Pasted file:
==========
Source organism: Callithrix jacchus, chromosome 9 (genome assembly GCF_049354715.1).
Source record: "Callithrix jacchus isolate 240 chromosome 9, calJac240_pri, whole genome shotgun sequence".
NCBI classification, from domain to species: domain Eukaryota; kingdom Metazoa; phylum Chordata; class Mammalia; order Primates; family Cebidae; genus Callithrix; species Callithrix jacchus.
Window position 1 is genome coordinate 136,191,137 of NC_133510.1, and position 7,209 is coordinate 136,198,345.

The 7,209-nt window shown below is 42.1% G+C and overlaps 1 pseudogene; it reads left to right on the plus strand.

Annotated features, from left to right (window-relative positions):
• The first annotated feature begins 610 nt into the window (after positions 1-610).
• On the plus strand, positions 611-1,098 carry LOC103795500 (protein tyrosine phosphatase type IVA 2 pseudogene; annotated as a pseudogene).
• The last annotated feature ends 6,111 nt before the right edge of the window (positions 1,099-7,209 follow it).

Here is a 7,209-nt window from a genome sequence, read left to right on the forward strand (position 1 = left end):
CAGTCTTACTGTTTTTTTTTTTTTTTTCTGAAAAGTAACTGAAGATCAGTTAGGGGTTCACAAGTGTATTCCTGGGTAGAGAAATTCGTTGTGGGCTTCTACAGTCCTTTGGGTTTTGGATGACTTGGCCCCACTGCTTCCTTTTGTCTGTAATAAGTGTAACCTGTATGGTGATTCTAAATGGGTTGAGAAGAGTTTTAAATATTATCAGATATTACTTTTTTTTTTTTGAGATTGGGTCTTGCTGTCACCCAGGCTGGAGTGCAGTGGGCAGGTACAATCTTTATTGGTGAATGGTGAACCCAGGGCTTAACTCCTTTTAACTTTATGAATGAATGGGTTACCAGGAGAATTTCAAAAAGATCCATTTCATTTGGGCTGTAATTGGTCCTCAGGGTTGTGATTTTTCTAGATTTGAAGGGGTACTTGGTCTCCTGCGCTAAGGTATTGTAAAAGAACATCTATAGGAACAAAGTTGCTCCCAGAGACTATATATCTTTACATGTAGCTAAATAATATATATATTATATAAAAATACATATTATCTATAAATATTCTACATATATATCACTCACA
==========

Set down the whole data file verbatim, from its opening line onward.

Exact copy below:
Source organism: Callithrix jacchus, chromosome 9 (genome assembly GCF_049354715.1).
Source record: "Callithrix jacchus isolate 240 chromosome 9, calJac240_pri, whole genome shotgun sequence".
NCBI classification, from domain to species: domain Eukaryota; kingdom Metazoa; phylum Chordata; class Mammalia; order Primates; family Cebidae; genus Callithrix; species Callithrix jacchus.
Window position 1 is genome coordinate 136,191,137 of NC_133510.1, and position 7,209 is coordinate 136,198,345.

The 7,209-nt window shown below is 42.1% G+C and overlaps 1 pseudogene; it reads left to right on the plus strand.

Annotated features, from left to right (window-relative positions):
• The first annotated feature begins 610 nt into the window (after positions 1-610).
• On the plus strand, positions 611-1,098 carry LOC103795500 (protein tyrosine phosphatase type IVA 2 pseudogene; annotated as a pseudogene).
• The last annotated feature ends 6,111 nt before the right edge of the window (positions 1,099-7,209 follow it).

Here is a 7,209-nt window from a genome sequence, read left to right on the forward strand (position 1 = left end):
CAGTCTTACTGTTTTTTTTTTTTTTTTCTGAAAAGTAACTGAAGATCAGTTAGGGGTTCACAAGTGTATTCCTGGGTAGAGAAATTCGTTGTGGGCTTCTACAGTCCTTTGGGTTTTGGATGACTTGGCCCCACTGCTTCCTTTTGTCTGTAATAAGTGTAACCTGTATGGTGATTCTAAATGGGTTGAGAAGAGTTTTAAATATTATCAGATATTACTTTTTTTTTTTTGAGATTGGGTCTTGCTGTCACCCAGGCTGGAGTGCAGTGGGCAGGTACAATCTTTATTGGTGAATGGTGAACCCAGGGCTTAACTCCTTTTAACTTTATGAATGAATGGGTTACCAGGAGAATTTCAAAAAGATCCATTTCATTTGGGCTGTAATTGGTCCTCAGGGTTGTGATTTTTCTAGATTTGAAGGGGTACTTGGTCTCCTGCGCTAAGGTATTGTAAAAGAACATCTATAGGAACAAAGTTGCTCCCAGAGACTATATATCTTTACATGTAGCTAAATAATATATATATTATATAAAAATACATATTATCTATAAATATTCTACATATATATCACTCACA